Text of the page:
In her chapel at Ægira her statue was placed beside that of Venus, because she was supposed to be of more importance in the concerns of Love, than beauty, virtue, or wealth; and in her temple in Boeotia, she appears holding in her arms an infant Plutus, as if she was the mother and nurse of the god of riches. Pausanias asserts that Greece abounded with statues, temples, altars, medals, and bas-reliefs, of this deity.

Pliny asserts her universal authority. Toto quippe mundo, in locis omnibus, Fortuna sola vocatur, sola laudatur, et cum conviciis colitur. Volubilis a plerisque, vero et cæca etiam estimata, vaga, inconstans, varia, indignorum fautrix. Huic omnia expensa, et

in tota ratione mortalium utramque paginam facit. Nat. Hist. lib. ii. c. 7.

Bishop Berkeley has quoted some authorities to prove, that the antients understood nothing more by Necessity and Fate, than the eternal reason of the law of nature, or the spiritual power by which the order of the world is administered and disposed. Siris. p. 271. But necessity and fate are directly opposed, by the best writers of antiquity, to the will and power of the gods, and plainly described as separate and distinct existences, and the irresistible rulers of earth and heaven. When Jupiter wished to save Patroclus, he inquired into the decree of Destiny, and was compelled to resign the hero to his fate. Il. xx. Ovid asserts that the destiny of things is written on adamant, and describes Jupiter and Venus as proceeding to consult the Fates, in order to discover what was to be the lot of Julius Cæsar. Metamorph. lib. xv. Diana, in the Phædra of Euripides, approaches to console the expiring Hypolitus. I cannot, says she, change the order of destiny, but I shall revenge your death, by sacrificing some lover favoured by Venus. Hesiod, in his Genealogy of the Gods, adverts also to this all-governing power, and describes it as the progeny of Night and Erebus; and Homer says, that the destiny of Achilles was twined, at his birth, with the thread of life, and that, though the mightiest of the gods were his friends, his fate must be fulfilled. Iliad. xx. The philosophers adopted the opinion of the poets. Quod fore paratum est, id summum exuperat Jovem. Cicer. De Divinat. lib. ii. c. 10. Την πεπρωμενην μοιραν αδώνατον εςτιν απο φυγείν και τω Os. Herodot. lib. i. c. 91. Eadem necessitas et deos alligat. Irrevocabilis divina pariter atque humana cursus vehit. Seneca De Provid. c. v. p. 195. Pausanias enumerates the temples dedicated to Necessity, in many parts of Greece; and Plato affirmed that there were three Destinies, and pictures them with all the fancy and enthusiasm of the poet. Sometimes he places them in the celestial spheres. Their vestments are of the purest white, spotted with stars. Their heads are adorned with radiant diadems. They are seated on thrones blazing with the light of heaven; and they sing, in a voice more sweet than that of the Syrens, of things past, present, and to come. On other occasions, the philosopher imagines a string of diamonds, one end of which is lost in the heavens, and another touches the earth. Necessity, placed on a mighty and magnificent altar, holds this string between her knees, and the three Destinies, who are seated at the foot of the altar, turn it incessantly in their hands, and, as they turn it, decide the fate of the Universe. Plato. De Repub. lib. x.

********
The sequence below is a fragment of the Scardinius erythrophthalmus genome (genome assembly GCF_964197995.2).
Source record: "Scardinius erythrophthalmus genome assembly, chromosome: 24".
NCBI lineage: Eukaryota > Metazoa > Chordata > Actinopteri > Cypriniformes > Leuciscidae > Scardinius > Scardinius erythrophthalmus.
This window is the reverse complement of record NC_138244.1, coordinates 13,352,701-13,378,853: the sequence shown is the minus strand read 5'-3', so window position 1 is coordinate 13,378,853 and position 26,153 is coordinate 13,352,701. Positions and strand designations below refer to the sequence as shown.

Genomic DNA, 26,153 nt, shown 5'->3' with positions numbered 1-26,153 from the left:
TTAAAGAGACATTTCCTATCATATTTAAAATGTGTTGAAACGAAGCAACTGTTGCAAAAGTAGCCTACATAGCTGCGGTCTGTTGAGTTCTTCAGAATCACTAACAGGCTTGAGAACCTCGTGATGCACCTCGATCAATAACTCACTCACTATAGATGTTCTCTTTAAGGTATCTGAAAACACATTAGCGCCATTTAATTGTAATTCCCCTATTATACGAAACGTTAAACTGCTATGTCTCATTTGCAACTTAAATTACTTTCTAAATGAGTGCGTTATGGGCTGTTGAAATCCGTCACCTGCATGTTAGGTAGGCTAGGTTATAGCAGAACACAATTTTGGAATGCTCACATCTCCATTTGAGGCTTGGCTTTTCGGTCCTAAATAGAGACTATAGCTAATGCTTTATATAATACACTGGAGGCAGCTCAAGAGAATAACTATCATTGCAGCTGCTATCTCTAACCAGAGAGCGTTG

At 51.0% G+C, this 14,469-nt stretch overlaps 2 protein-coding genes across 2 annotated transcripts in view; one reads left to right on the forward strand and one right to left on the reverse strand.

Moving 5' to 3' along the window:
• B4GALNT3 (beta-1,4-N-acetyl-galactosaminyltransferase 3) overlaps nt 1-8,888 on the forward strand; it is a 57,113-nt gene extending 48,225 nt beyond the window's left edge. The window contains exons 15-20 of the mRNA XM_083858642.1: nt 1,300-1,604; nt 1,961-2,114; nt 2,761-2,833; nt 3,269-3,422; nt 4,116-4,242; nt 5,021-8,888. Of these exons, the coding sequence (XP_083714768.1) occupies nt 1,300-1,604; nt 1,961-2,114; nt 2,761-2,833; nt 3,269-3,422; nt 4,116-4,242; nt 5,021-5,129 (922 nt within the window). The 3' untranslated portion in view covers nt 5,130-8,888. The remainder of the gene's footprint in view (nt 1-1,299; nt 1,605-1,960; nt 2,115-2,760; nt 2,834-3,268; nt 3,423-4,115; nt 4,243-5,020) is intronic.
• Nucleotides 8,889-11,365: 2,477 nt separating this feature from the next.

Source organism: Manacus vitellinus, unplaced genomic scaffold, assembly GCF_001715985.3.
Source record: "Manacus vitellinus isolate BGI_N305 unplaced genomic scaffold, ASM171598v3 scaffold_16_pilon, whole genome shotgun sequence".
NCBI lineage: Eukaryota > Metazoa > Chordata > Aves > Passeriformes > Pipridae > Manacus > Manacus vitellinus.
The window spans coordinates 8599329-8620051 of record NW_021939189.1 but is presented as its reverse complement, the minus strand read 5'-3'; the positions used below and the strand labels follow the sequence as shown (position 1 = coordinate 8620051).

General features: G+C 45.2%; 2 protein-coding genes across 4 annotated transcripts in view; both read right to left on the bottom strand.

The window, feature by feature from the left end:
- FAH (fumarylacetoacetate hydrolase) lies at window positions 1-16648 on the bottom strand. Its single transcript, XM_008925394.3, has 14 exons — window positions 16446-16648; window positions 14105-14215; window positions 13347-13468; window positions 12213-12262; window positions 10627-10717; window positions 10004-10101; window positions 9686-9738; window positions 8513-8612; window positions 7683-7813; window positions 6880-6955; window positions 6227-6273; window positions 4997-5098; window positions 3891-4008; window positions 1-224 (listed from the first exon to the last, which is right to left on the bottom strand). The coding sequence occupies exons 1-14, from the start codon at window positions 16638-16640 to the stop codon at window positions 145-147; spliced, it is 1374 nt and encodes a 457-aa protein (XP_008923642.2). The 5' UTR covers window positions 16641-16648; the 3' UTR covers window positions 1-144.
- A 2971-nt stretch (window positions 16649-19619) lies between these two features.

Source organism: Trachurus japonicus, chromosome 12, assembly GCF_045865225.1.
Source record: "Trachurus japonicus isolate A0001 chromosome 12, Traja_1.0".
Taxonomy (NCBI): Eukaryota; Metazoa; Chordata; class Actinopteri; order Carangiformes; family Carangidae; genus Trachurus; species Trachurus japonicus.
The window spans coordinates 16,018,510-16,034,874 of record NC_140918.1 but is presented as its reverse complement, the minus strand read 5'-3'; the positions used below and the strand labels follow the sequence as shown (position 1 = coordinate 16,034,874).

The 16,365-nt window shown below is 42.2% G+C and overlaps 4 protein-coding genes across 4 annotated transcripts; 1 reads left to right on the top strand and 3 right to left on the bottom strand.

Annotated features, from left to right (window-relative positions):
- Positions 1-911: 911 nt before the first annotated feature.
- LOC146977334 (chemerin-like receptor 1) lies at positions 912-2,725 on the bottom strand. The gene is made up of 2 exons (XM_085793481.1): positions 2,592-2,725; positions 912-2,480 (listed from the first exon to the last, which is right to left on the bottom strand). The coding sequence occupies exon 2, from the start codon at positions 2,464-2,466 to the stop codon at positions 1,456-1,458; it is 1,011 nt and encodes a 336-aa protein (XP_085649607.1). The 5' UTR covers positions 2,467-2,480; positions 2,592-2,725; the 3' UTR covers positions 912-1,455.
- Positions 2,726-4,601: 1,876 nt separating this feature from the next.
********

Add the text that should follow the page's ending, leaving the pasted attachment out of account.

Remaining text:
NOTE L. p. 79.


IT may not be useless to advert a little more minutely to the ti opinions entertained by the schools of Greece and Italy, on the subject of a Providence.

Multa cernunt haruspices, say the Stoics, multa augures provident, multa oraculis declaruntur, multa somniâ, multa portentis; quibus cognitis multæ sæpe res hominum sententia atque utilitate partæ, multa etiam pericula depulsa sunt. Hæc, igitur, non ab alio alicui quam a Diis immortalibus data. Cicer. De Nat. Deor. lib. ii. § 65.

Epictetus and Marcus Antoninus entertained the same belief. Enchirid. § 24. Marc. Antonin. lib. i. § 17.